Natsume’s magical journey continues in this second volume of the manga. This time around we have new characters, new friends and new partings. All of it feeds into the overall feeling that is Natsume’s Book of Friends which is one of pure bliss and reading this volume was a fantastic experience.
Like volume 1, we are given four stand alone stories that are connected through the growth we see in Natsume. Still, you can easily pick up any one of these stories as a one off and truly enjoy the experience. And, not going to lie, volume 2 introduces my very favourite character of the series so I was super excited to read it.
One thing I really noticed while reading this is that the yokai always seem to appear larger than life and more rich and detailed than the human characters. It really helps distinguish the yokai, even the human looking Hinoe seems more detailed and comes to life in a way the human characters can’t match while reading.
The other thing I noticed in this volume was how often butterflies are associated with Natsume. While butterflies have a lot of different meanings, they are closely associated with metamorphosis and transformation which is kind of what the whole story of Natsume is built around so I kind of liked that particular detail.
Okay, let’s look at each of the stories.
Chapter Five: The Spook in the Old Schoolhouse
This was never one of my favourite stories in the anime, even though haunted school house sounds like it should be great fun. The story is well told as Natsume and his class mates attempt a test of courage and are attacked by a yokai who has pretty much fallen into evil because he’s more or less had enough of how humans have treated him. It is an interesting exploration of how monsters are sometimes made rather than born, but it still doesn’t make for the most interesting of story when compared to some of Natsume’s tales.
I was surprised at the conclusion of the story where a character leaves. This is quite different from the anime and where there had been differences in the previous stories, these were more cosmetic whereas this character leaving has some implications for future stories being considerably different to how I remember them from the anime.
All and all, this was a decent chapter and did what it needed to do. The spooky atmosphere is well portrayed though the chapter ends up being quite dark (visually) because of the sheer amount of shading and the like.
Chapter Six: Natsume Summons a Yokai
Natsume Summons a Yokai is a great story. It is easy to forget in some of the stories that Natsume is facing regular life-threatening danger. The slice of life tone of the series kind of down plays that aspect. Stories like this one remind us clearly of the risks Natsume faces in being able to see yokai and after encountering a particularly nasty one he ends up cursed and being pursued by a shadow that intends to eat him.
As a result, Natsume uses the Book of Friends to summon Misuzu who ultimately send Hinoe to his aid. This is the first time we’ve really seen Natsume actively use the book to reach out for help and it is great to see him growing in what he can do even if he doesn’t really wish to use the book this way.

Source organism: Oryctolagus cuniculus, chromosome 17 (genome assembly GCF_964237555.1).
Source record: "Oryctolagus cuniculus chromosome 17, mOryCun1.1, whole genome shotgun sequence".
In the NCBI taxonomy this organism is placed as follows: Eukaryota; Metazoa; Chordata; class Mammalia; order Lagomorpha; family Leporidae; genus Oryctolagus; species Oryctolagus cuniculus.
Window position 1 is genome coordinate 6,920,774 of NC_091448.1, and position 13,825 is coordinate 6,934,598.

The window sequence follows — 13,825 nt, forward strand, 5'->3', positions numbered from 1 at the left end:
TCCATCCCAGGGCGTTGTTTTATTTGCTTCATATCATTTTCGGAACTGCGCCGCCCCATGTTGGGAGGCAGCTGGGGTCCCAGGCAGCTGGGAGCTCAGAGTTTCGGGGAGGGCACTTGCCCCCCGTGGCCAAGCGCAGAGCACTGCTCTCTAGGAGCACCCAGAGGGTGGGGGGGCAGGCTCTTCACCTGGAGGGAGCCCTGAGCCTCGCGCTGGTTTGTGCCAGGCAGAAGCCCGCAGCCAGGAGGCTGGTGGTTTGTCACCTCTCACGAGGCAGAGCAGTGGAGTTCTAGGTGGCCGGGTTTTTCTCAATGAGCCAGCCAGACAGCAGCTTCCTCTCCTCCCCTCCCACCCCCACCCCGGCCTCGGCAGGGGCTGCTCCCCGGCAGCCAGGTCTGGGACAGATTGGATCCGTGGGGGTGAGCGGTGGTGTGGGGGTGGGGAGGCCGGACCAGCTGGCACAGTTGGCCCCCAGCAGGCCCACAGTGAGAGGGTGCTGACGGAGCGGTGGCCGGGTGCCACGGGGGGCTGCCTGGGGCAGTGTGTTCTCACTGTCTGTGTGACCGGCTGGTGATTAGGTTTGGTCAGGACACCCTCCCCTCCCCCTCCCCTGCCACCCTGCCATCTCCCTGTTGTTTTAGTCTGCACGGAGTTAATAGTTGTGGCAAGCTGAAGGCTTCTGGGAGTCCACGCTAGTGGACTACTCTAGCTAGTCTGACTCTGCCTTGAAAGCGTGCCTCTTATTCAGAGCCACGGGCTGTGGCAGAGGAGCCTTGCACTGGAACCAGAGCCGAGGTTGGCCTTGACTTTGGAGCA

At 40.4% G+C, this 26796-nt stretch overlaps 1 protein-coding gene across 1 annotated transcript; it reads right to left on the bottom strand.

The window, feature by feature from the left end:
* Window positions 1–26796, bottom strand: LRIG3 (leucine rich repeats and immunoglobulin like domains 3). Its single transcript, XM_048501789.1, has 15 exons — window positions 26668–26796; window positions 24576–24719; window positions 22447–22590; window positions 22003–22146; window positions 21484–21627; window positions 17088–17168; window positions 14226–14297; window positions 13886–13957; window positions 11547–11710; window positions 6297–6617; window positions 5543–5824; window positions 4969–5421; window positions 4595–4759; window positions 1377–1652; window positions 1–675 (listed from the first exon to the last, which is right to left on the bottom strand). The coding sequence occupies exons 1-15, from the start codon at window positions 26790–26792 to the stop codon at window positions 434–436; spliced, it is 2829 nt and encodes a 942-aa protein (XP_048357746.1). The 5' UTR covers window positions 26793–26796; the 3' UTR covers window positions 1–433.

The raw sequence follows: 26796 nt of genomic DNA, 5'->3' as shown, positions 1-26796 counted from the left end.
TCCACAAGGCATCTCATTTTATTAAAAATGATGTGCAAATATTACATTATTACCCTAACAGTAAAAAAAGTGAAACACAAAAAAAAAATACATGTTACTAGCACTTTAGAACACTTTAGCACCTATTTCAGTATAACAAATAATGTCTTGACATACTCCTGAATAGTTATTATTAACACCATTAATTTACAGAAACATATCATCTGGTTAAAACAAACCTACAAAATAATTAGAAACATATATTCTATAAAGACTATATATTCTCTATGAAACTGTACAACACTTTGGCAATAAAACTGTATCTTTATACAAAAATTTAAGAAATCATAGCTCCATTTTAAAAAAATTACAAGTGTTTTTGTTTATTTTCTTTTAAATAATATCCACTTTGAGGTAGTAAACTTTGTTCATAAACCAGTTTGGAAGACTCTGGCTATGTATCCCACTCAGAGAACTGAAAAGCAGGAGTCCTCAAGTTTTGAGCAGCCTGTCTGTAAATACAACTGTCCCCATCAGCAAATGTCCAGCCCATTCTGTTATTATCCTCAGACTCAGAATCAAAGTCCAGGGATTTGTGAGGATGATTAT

We also get to meet Hinoe who was a blast in the anime and comes across just as interesting on paper. She’s a great supporting cast member who in the anime showed up in many stories so I was really excited to see her enter the story here.
The other thing thing story does is really puts Natsume into that difficult place where he has to lie to the Fujiwaras which is something he doesn’t like doing but he feels he can’t tell them the truth. That conflict guides a lot of Natsume’s actions and just makes this story feel a bit more believable than some where kids just go and save the world without their parents wondering why they didn’t come home that night.
Chapter Seven: He Can See
Okay, I was really excited to get to this chapter and to read the story of Natsume’s meeting with Natori and this did not disappoint. I actually feel Natori is a little more morally ambiguous in the way he’s presented in the manga than in the anime and I loved it. The conflict between Natori wanting to exorcise yokai and Natsume seeking a more peaceful solution is well played here.
However, this story has far wider implications with Natsume getting his first glimpse of humans who can and do interact with yokai. With the introduction of exorcists so many possibilities have been opened up for future stories and I know from watching the anime that these are among my favourite adventures with Natsume so I really look forward to reading more of these later.
Chapter Eight: Asagi’s Lute
To end this volume we get another case of yokai possession, though this time the yokai possessing Natsume didn’t really want to. Her friend put her spirit inside Natsume in order to fulfil her last wish and Natsume is now stuck helping to find the materials to build a lute so that she can play one last time.
This story works very hard to humanise the yokai and their feelings of loss, regret, love and friendship and helping Natsume to see that they have dreams and goals just as humans do. Otherwise, the story is pretty standard for Natsume and while there are some hints of danger along the way, for the most part this is just a case of yokai passing through Natsume’s life and leaving a small change in him in their wake. It is a great way for the volume to end and it consolidates the changes we’ve seen in Natsume already over these first two volumes.
But, we’re going to have to keep going so volume 3 review coming soon.
- Natsume Yujincho Seasons 1 – 4 Review: Great Characters, Great Atmosphere, and Just Pure Relaxation
- Natsume Yuujinchou Go Series Review
- Natsume Yuujinchou Roku Series Review
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